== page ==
Proceedings of the 56th Annual Meeting of the Association for Computational Linguistics (Volume 1: Long Papers)

Despite the effectiveness of recurrent neural network language models, their maximum likelihood estimation suffers from two limitations. It treats all sentences that do not match the ground truth as equally poor, ignoring the structure of the output space. Second, it suffers from ’exposure bias’: during training tokens are predicted given ground-truth sequences, while at test time prediction is conditioned on generated output sequences. To overcome these limitations we build upon the recent reward augmented maximum likelihood approach that encourages the model to predict sentences that are close to the ground truth according to a given performance metric. We extend this approach to token-level loss smoothing, and propose improvements to the sequence-level smoothing approach. Our experiments on two different tasks, image captioning and machine translation, show that token-level and sequence-level loss smoothing are complementary, and significantly improve results.

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Analyzing Learned Representations of a Deep ASR Performance Prediction Model
Zied Elloumi | Laurent Besacier | Olivier Galibert | Benjamin Lecouteux
Proceedings of the 2018 EMNLP Workshop BlackboxNLP: Analyzing and Interpreting Neural Networks for NLP

This paper addresses a relatively new task: prediction of ASR performance on unseen broadcast programs. In a previous paper, we presented an ASR performance prediction system using CNNs that encode both text (ASR transcript) and speech, in order to predict word error rate. This work is dedicated to the analysis of speech signal embeddings and text embeddings learnt by the CNN while training our prediction model. We try to better understand which information is captured by the deep model and its relation with different conditioning factors. It is shown that hidden layers convey a clear signal about speech style, accent and broadcast type. We then try to leverage these 3 types of information at training time through multi-task learning. Our experiments show that this allows to train slightly more efficient ASR performance prediction systems that - in addition - simultaneously tag the analyzed utterances according to their speech style, accent and broadcast program origin.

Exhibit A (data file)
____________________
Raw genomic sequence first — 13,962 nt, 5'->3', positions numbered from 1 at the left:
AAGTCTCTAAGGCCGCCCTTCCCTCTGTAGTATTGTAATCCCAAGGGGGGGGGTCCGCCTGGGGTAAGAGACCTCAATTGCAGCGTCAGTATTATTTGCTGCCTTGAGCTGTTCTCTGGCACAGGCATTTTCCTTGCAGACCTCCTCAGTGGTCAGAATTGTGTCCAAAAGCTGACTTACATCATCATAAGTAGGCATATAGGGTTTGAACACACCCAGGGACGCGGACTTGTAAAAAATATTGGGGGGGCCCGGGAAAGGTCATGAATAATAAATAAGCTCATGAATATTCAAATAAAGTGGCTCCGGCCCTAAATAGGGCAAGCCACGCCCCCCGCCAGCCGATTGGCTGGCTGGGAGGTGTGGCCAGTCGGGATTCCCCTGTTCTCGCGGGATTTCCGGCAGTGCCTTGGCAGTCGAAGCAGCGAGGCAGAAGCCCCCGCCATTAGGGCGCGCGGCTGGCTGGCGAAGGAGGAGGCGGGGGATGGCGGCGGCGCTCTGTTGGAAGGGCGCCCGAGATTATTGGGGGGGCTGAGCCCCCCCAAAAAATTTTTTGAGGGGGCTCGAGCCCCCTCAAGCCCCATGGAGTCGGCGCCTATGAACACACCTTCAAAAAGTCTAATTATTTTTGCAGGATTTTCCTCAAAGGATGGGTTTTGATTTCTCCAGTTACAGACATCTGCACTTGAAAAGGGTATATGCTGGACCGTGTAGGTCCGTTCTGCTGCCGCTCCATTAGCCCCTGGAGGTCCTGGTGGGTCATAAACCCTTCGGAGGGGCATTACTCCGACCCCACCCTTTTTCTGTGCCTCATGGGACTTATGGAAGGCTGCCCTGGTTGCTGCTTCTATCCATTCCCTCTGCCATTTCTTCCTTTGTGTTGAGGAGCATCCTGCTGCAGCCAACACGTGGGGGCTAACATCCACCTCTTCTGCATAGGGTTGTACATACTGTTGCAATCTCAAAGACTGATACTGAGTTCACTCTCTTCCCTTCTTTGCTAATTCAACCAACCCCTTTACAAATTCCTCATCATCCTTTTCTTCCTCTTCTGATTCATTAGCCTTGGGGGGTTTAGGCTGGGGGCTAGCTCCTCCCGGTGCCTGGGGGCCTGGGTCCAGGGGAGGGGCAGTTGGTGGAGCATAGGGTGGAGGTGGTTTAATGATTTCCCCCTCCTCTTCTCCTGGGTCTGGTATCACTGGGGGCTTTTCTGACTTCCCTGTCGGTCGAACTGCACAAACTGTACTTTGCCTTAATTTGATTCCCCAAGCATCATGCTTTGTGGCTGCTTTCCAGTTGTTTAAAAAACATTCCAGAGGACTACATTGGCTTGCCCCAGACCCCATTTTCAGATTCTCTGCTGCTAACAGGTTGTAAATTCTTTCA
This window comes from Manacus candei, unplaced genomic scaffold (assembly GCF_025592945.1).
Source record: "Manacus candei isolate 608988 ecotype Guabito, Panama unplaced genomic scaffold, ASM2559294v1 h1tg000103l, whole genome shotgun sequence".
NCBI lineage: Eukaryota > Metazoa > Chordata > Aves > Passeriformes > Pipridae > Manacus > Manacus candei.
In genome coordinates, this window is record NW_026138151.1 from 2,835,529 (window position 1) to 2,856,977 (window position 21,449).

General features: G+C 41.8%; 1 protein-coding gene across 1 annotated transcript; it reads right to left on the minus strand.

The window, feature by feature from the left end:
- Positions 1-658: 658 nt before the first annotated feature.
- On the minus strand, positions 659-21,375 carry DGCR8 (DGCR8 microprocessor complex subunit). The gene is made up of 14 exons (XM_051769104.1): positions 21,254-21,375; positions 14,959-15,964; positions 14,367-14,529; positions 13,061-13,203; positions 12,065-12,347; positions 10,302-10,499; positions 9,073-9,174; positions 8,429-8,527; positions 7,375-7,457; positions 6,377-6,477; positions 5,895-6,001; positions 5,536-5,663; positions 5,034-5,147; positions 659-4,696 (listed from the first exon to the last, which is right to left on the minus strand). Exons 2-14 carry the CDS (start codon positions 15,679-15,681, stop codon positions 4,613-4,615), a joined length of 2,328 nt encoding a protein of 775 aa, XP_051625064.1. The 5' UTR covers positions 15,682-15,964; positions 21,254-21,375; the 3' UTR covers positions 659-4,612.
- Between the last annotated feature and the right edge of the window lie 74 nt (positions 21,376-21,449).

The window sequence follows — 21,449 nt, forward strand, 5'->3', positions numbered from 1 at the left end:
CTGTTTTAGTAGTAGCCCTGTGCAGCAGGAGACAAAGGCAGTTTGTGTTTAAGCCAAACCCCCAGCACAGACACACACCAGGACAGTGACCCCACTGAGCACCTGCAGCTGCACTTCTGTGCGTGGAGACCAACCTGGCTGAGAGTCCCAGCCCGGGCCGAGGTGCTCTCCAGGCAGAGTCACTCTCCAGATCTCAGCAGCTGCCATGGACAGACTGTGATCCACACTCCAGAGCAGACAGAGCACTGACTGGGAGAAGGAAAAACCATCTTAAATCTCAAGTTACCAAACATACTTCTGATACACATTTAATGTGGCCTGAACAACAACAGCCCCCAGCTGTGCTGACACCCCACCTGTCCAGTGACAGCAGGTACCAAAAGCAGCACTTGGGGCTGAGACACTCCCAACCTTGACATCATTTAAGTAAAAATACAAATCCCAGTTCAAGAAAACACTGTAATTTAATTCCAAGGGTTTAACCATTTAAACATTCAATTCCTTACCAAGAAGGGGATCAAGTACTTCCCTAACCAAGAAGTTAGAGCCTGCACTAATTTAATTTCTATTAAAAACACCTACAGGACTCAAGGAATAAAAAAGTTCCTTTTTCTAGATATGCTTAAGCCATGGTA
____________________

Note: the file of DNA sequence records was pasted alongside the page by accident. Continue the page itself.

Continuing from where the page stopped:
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Adaptor Grammars for the Linguist: Word Segmentation Experiments for Very Low-Resource Languages
Pierre Godard | Laurent Besacier | François Yvon | Martine Adda-Decker | Gilles Adda | Hélène Maynard | Annie Rialland
Proceedings of the Fifteenth Workshop on Computational Research in Phonetics, Phonology, and Morphology

Computational Language Documentation attempts to make the most recent research in speech and language technologies available to linguists working on language preservation and documentation. In this paper, we pursue two main goals along these lines. The first is to improve upon a strong baseline for the unsupervised word discovery task on two very low-resource Bantu languages, taking advantage of the expertise of linguists on these particular languages. The second consists in exploring the Adaptor Grammar framework as a decision and prediction tool for linguists studying a new language. We experiment 162 grammar configurations for each language and show that using Adaptor Grammars for word segmentation enables us to test hypotheses about a language. Specializing a generic grammar with language specific knowledge leads to great improvements for the word discovery task, ultimately achieving a leap of about 30% token F-score from the results of a strong baseline.